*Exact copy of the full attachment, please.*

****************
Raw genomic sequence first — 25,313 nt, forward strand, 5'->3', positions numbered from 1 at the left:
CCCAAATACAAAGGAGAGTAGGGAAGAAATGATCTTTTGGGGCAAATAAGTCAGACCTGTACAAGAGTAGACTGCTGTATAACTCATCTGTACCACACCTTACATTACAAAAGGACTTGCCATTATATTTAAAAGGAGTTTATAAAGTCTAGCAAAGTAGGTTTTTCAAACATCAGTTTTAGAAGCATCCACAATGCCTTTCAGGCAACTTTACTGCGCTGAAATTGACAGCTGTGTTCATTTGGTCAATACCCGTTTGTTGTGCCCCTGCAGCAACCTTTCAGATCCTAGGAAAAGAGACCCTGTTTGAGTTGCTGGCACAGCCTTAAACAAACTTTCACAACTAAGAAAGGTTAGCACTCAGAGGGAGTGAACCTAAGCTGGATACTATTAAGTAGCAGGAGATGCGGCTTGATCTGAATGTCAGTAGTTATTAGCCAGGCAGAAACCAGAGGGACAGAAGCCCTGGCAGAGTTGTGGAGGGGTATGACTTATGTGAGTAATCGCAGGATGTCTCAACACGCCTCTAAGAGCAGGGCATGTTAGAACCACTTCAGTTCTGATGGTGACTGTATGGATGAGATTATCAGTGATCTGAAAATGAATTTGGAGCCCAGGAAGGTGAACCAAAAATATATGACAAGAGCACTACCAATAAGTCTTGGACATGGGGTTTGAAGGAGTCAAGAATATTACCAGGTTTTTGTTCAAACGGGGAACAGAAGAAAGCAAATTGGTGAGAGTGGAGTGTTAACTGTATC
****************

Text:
Raw genomic sequence first — 25,313 nt, forward strand, 5'->3', positions numbered from 1 at the left:
CCCAAATACAAAGGAGAGTAGGGAAGAAATGATCTTTTGGGGCAAATAAGTCAGACCTGTACAAGAGTAGACTGCTGTATAACTCATCTGTACCACACCTTACATTACAAAAGGACTTGCCATTATATTTAAAAGGAGTTTATAAAGTCTAGCAAAGTAGGTTTTTCAAACATCAGTTTTAGAAGCATCCACAATGCCTTTCAGGCAACTTTACTGCGCTGAAATTGACAGCTGTGTTCATTTGGTCAATACCCGTTTGTTGTGCCCCTGCAGCAACCTTTCAGATCCTAGGAAAAGAGACCCTGTTTGAGTTGCTGGCACAGCCTTAAACAAACTTTCACAACTAAGAAAGGTTAGCACTCAGAGGGAGTGAACCTAAGCTGGATACTATTAAGTAGCAGGAGATGCGGCTTGATCTGAATGTCAGTAGTTATTAGCCAGGCAGAAACCAGAGGGACAGAAGCCCTGGCAGAGTTGTGGAGGGGTATGACTTATGTGAGTAATCGCAGGATGTCTCAACACGCCTCTAAGAGCAGGGCATGTTAGAACCACTTCAGTTCTGATGGTGACTGTATGGATGAGATTATCAGTGATCTGAAAATGAATTTGGAGCCCAGGAAGGTGAACCAAAAATATATGACAAGAGCACTACCAATAAGTCTTGGACATGGGGTTTGAAGGAGTCAAGAATATTACCAGGTTTTTGTTCAAACGGGGAACAGAAGAAAGCAAATTGGTGAGAGTGGAGTGTTAACTGTATC